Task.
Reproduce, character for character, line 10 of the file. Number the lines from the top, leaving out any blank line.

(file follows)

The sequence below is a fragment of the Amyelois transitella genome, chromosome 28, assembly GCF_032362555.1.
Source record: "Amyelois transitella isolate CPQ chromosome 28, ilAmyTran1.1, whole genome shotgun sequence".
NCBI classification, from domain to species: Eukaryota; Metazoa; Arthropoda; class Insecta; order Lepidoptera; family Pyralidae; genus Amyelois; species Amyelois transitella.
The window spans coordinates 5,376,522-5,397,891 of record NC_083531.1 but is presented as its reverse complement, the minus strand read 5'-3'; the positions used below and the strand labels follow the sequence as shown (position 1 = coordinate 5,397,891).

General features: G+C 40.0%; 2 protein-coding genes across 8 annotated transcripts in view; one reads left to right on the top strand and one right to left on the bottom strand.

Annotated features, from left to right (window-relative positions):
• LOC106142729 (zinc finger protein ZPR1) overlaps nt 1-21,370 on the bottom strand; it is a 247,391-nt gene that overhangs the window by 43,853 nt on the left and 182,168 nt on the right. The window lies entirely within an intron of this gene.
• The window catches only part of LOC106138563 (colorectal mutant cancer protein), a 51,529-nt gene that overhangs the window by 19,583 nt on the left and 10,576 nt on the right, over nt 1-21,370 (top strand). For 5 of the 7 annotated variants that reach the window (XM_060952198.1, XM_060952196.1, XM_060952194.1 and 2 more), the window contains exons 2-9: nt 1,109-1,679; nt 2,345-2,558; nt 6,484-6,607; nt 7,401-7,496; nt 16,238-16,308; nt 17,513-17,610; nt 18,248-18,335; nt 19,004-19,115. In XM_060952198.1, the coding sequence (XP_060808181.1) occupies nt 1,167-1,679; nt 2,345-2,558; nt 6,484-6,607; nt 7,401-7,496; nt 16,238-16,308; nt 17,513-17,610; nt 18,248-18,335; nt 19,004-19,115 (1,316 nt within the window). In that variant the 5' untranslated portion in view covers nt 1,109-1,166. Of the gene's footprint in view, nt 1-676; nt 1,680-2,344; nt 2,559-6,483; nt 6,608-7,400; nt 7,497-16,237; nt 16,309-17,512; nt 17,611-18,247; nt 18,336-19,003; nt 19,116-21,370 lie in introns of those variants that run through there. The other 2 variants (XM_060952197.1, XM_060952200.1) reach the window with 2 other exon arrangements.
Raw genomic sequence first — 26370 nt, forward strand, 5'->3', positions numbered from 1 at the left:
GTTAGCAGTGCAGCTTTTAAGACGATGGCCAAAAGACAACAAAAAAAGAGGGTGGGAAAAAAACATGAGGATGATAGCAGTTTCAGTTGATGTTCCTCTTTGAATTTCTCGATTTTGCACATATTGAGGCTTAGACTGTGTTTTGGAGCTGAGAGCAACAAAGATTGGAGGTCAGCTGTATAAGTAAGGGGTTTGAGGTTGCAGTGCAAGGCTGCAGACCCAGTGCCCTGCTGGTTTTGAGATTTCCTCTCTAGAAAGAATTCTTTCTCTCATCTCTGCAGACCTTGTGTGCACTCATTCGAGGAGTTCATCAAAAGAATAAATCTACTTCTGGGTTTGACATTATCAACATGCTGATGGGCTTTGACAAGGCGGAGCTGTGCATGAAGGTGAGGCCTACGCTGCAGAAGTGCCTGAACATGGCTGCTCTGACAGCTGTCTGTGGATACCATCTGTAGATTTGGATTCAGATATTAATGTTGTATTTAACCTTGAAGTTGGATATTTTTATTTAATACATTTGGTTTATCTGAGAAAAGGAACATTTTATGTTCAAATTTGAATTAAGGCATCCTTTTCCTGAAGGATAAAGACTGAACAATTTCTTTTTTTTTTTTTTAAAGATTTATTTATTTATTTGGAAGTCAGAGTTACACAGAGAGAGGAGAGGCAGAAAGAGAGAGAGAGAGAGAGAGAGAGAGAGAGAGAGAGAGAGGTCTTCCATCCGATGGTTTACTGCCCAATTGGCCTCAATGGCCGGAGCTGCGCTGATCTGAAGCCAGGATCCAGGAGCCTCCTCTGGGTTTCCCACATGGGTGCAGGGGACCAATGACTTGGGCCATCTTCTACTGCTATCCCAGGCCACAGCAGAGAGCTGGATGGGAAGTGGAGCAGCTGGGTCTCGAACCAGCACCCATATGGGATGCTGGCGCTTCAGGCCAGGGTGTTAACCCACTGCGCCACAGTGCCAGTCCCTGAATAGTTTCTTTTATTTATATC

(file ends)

GTTAGCAGTGCAGCTTTTAAGACGATGGCCAAAAGACAACAAAAAAAGAGGGTGGGAAAAAAACATGAGGATGATAGCAGTTTCAGTTGATGTTCCTCTTTGAATTTCTCGATTTTGCACATATTGAGGCTTAGACTGTGTTTTGGAGCTGAGAGCAACAAAGATTGGAGGTCAGCTGTATAAGTAAGGGGTTTGAGGTTGCAGTGCAAGGCTGCAGACCCAGTGCCCTGCTGGTTTTGAGATTTCCTCTCTAGAAAGAATTCTTTCTCTCATCTCTGCAGACCTTGTGTGCACTCATTCGAGGAGTTCATCAAAAGAATAAATCTACTTCTGGGTTTGACATTATCAACATGCTGATGGGCTTTGACAAGGCGGAGCTGTGCATGAAGGTGAGGCCTACGCTGCAGAAGTGCCTGAACATGGCTGCTCTGACAGCTGTCTGTGGATACCATCTGTAGATTTGGATTCAGATATTAATGTTGTATTTAACCTTGAAGTTGGATATTTTTATTTAATACATTTGGTTTATCTGAGAAAAGGAACATTTTATGTTCAAATTTGAATTAAGGCATCCTTTTCCTGAAGGATAAAGACTGAACAATTTCTTTTTTTTTTTTTTAAAGATTTATTTATTTATTTGGAAGTCAGAGTTACACAGAGAGAGGAGAGGCAGAAAGAGAGAGAGAGAGAGAGAGAGAGAGAGAGAGAGAGAGAGGTCTTCCATCCGATGGTTTACTGCCCAATTGGCCTCAATGGCCGGAGCTGCGCTGATCTGAAGCCAGGATCCAGGAGCCTCCTCTGGGTTTCCCACATGGGTGCAGGGGACCAATGACTTGGGCCATCTTCTACTGCTATCCCAGGCCACAGCAGAGAGCTGGATGGGAAGTGGAGCAGCTGGGTCTCGAACCAGCACCCATATGGGATGCTGGCGCTTCAGGCCAGGGTGTTAACCCACTGCGCCACAGTGCCAGTCCCTGAATAGTTTCTTTTATTTATATC